Anne-Marie Slaughter on Raising Men Who Do Housework

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You can’t talk about work-life balance without invoking Anne-Marie Slaughter, whose 2012 Atlantic article “Why Women Still Can’t Have It All” kicked off a new wave of discussions about the challenges facing working mothers. Even in the most feminist of marriages, women often find themselves doing more of the work, despite their partners’ best intentions. Slaughter, the author of Unfinished Business: Women Men Work Family, talks to activist and writer Sarah Sophie Flicker about how to raise kids, especially sons, who are committed to a more equal future.

I ask all the people I meet who are parents, “What’s the thing you’re most surprised about?” And over and over again they, specifically women, say how unequal the parenting ends up being, no matter how evolved your partner is or how evolved you think you are. Even men who define themselves as feminists, I still think when we start talking about responsibility in parenting and care-giving, it feels like some sort of indictment of the parenting job they are doing. How do you have this conversation?

My husband, Andy, and I had that conversation constantly and did not get anywhere until one day when we were traveling, and he just blew up at the fact that I was sailing through the airport waiting to be told what to do. He said, “Why is it up to me to get us there?” And I said, “Now you know how I feel at home.” And that was this revelatory moment for him. It drove him nuts. We were doing what he wanted us to do, and my view was the trip was his responsibility. Of course I would help, but it was not my responsibility. And from that moment on, he understood what it was like to take responsibility to plan the birthday party or the play date or the summer camp. It wasn’t that he wasn’t supportive, but unless I said, “What are we going to do for Edward’s birthday?” Edward’s birthday wasn’t going to happen.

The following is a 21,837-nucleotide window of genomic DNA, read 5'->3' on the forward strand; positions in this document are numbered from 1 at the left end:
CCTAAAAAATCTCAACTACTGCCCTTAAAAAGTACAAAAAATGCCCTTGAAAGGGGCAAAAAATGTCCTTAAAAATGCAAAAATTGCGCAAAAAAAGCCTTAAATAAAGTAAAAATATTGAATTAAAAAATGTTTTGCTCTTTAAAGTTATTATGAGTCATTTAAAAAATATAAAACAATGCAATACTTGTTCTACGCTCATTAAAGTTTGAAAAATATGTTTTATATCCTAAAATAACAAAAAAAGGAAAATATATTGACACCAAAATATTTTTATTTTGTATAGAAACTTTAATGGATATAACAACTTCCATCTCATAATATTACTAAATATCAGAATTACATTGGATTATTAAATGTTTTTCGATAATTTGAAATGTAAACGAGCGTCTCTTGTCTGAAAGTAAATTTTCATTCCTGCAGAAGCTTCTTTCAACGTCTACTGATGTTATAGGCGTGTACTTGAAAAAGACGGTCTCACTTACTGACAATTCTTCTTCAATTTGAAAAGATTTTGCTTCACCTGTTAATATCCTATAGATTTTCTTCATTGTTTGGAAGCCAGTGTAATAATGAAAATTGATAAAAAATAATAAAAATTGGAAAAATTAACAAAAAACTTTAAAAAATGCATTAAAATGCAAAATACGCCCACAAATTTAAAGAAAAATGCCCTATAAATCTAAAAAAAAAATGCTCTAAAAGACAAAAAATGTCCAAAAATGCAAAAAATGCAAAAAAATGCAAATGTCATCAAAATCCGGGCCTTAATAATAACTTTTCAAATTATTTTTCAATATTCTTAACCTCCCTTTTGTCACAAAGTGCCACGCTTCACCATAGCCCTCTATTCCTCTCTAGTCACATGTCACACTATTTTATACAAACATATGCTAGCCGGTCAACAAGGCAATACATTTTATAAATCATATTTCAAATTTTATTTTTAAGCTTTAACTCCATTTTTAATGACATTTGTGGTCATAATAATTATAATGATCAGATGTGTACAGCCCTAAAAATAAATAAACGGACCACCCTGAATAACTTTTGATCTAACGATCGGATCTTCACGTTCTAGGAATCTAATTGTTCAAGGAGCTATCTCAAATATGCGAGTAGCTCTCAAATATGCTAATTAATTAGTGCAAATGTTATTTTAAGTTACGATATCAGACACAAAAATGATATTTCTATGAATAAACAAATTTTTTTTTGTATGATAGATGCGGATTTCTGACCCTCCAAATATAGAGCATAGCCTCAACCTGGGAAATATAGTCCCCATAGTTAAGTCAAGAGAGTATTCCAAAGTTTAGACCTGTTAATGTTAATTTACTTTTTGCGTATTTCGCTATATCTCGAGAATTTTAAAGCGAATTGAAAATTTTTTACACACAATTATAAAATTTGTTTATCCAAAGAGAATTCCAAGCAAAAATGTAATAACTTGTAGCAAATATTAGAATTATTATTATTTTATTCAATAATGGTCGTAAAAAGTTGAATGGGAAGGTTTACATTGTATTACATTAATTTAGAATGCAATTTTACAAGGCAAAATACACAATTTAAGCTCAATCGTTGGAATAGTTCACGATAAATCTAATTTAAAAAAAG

I’m sure there are plenty of men who are really comfortable with the status quo. Equal responsibility is a hard subject to broach.

You literally sit down and say, “How are we going to divide this up? What are you going to take? And what am I going to take?” Let’s just stick to birthdays and holidays. Who is the lead? That’s why I use the term “lead parent.” Because let’s assume you’re both going to do both in lots of ways, but the lead is the parent whose job it is to nag the other. That’s what it comes down to. Until they are true lead parents, I think most men really don’t even understand all the micro things. How could they? They never did it. Maybe they watched their mother do it, but kids are pretty oblivious. And it’s a shock even to us — remember, the first time you tried to get out the door with a newborn and it takes you an hour and a half.

Even now, I’m still yelling at somebody about where their sock is.

Absolutely. All of that stuff. So, let’s just start with saying neither parent really understands all the small things that go into actually taking care of children. So, sitting down and saying, “Let’s divvy this up. Let’s be realistic about the pickups, the feeding, the dressing, the bathing, the night duty, the diaper duty,” and that’s just the day-to-day care. Then you have “Who is going to research nursery schools or day cares?” Or maybe you will both do that. And then, as they get older, “Who is going to look into everything from Little League to summer camp?” So, laying it out, just like you would in a business, I think that’s the start. But here’s the other thing I find so hard: If you give him the birthday-party-planning, is it really going to happen?

It’ll happen, it just won’t happen the way you necessarily think it should. But I loved that part of your book as well: Women do have to let go of these ideas about being the ones who know how to do it right.